It is worth mentioning that, to explain the unexpected Li depletion during the MS, several non-standard processes were included in the models. The proposed mechanisms include diffusion (Michaud 1986; Michaud et al. 2004; Chaboyer et al. 1995), meridional circulation (Charbonnel & Talon 1999, and references therein), angular momentum loss and rotationally driven mixing (Eddington 1925; Zahn 1974, 1992; Deliyannis & Pinsonneault 1997), gravity waves (García López & Spruit 1991; Montalbàn & Schatzmann 2000), tachocline (Spergel & Zahn 1992; Brun et al. 1999; Piau et al. 2003), and combinations of waves and rotation (Charbonnel & Talon 2005; Talon 2008). Each of these models makes specific predictions on the timescales of Li depletion which can be compared with observational patterns.

Table 1:   Sample stars.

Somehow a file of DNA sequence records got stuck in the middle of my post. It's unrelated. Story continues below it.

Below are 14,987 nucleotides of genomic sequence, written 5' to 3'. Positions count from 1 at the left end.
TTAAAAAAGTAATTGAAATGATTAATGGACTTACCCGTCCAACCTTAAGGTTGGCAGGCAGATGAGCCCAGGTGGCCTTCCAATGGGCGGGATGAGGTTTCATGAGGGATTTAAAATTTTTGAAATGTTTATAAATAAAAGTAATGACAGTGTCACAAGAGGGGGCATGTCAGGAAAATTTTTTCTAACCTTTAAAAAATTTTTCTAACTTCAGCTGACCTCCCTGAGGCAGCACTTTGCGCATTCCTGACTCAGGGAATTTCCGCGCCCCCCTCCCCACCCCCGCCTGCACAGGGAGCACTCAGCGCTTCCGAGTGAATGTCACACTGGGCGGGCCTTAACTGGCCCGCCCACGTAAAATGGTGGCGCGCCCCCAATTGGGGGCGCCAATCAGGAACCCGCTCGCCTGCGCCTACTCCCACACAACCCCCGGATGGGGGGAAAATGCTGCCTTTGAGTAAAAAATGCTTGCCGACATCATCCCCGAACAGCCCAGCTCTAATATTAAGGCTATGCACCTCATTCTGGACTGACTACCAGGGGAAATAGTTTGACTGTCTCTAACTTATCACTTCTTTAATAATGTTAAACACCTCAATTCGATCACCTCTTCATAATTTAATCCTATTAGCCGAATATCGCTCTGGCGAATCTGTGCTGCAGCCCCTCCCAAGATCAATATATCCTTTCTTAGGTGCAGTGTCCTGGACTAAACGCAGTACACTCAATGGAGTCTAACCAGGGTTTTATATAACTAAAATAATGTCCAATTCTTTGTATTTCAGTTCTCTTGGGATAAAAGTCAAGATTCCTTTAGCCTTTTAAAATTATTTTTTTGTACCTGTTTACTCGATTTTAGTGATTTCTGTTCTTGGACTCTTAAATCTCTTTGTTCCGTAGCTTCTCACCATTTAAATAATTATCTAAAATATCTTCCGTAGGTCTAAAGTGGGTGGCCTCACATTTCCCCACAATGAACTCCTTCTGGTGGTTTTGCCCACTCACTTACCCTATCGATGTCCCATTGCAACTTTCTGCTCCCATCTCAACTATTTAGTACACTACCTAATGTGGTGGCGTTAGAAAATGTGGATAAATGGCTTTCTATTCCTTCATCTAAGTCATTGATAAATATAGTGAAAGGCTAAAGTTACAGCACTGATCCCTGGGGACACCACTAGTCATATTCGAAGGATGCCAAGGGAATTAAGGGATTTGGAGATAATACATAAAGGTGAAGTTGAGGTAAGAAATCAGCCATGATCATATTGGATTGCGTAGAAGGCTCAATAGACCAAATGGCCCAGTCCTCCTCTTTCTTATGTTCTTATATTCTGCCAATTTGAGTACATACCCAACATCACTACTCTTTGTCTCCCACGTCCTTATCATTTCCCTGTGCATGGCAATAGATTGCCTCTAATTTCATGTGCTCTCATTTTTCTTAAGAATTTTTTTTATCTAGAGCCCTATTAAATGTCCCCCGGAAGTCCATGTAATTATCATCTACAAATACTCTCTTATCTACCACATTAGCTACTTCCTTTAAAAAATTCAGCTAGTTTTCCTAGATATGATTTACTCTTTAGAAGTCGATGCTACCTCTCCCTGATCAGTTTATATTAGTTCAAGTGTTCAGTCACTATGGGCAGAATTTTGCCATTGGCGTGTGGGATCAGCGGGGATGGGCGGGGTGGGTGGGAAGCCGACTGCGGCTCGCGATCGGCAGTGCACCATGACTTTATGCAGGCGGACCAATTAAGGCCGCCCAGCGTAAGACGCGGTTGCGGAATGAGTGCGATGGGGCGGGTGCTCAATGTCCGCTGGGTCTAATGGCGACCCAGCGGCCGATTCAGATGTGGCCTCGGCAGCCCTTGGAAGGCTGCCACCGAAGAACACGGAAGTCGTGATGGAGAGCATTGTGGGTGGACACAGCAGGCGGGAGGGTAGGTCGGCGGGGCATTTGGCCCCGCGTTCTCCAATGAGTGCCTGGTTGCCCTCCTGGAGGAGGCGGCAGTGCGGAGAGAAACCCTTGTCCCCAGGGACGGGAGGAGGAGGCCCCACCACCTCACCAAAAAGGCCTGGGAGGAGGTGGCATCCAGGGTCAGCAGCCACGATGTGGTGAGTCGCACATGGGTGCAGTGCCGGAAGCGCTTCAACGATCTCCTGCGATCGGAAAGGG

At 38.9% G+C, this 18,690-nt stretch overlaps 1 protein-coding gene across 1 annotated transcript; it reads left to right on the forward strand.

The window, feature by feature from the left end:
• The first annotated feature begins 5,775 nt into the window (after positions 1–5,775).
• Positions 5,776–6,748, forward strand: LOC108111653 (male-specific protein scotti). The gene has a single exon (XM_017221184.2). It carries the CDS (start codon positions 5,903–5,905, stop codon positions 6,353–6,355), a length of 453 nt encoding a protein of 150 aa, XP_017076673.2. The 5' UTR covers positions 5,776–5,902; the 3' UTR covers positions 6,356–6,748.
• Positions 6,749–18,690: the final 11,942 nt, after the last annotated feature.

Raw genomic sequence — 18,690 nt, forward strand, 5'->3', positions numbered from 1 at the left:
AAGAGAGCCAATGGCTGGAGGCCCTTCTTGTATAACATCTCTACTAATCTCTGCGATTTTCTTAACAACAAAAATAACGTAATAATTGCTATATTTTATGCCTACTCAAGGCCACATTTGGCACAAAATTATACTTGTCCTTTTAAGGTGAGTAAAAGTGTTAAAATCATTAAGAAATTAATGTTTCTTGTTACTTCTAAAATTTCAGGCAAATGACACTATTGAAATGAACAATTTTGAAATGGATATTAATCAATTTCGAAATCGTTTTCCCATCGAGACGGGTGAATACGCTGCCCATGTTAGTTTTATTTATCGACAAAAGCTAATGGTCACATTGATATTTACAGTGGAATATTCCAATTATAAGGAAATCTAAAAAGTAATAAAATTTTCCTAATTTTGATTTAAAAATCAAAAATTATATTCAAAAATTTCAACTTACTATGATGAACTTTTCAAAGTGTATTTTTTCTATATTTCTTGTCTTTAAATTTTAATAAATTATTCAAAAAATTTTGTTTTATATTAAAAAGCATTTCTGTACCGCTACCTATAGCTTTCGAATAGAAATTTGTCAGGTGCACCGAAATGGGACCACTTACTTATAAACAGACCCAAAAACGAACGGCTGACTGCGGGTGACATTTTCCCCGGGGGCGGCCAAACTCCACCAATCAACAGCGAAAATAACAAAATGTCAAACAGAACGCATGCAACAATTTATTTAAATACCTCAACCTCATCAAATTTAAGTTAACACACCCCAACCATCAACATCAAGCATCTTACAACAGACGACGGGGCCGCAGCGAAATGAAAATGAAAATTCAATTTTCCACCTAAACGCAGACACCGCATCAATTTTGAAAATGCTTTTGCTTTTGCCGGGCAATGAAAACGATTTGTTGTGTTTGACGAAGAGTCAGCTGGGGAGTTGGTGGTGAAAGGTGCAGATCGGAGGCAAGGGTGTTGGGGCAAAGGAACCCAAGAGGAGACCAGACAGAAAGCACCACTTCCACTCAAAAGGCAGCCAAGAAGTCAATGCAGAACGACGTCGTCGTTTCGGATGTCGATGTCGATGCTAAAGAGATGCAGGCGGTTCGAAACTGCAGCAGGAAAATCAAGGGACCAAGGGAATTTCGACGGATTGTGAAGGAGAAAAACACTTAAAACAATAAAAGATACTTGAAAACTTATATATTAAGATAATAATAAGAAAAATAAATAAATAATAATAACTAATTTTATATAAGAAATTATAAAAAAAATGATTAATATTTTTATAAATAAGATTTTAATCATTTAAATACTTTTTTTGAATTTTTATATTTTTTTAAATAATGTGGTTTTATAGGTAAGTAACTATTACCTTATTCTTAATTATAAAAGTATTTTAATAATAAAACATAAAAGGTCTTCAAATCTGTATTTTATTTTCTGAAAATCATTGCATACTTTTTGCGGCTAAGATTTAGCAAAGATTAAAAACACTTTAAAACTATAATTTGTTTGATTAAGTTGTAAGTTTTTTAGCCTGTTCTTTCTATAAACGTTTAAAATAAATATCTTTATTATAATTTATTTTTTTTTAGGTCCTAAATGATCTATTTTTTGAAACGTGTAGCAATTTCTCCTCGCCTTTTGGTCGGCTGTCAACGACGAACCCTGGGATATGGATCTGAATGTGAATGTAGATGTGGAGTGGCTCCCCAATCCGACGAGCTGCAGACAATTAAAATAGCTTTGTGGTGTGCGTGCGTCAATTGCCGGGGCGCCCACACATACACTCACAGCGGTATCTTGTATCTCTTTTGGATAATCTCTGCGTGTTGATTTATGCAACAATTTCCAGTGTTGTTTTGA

We present here Li observations in a very large sample of members of Berkeley 32. This open cluster is one of the oldest in the Galaxy (5 Gyr - e.g. D' Orazi et al. 2006) and its metallicity is a factor of two below solar (Sestito et al. 2006); therefore, it provides an ideal sample to further investigate the issue of the convergence of Li at old ages.

The paper is organized as follows. In Sect. 2 we describe the sample, the observations, and data reduction. Data analysis and the results are presented in Sects. 3 and 4. A discussion is provided in Sect. 5, followed by conclusions in Sect. 6.

2 Sample and observations

The observations were obtained with VLT/FLAMES. Specifically, we used the fiber link to UVES to acquire spectra of evolved stars (RGB and clump stars) to be used for the determination of the cluster chemical compositions (Sestito et al. 2006; Bragaglia et al. 2008), while the Giraffe spectrograph and Medusa fiber system were employed to observe MS and/or turn-off (TO) cluster candidates as well as a few subgiants, in order to derive membership and information on Li.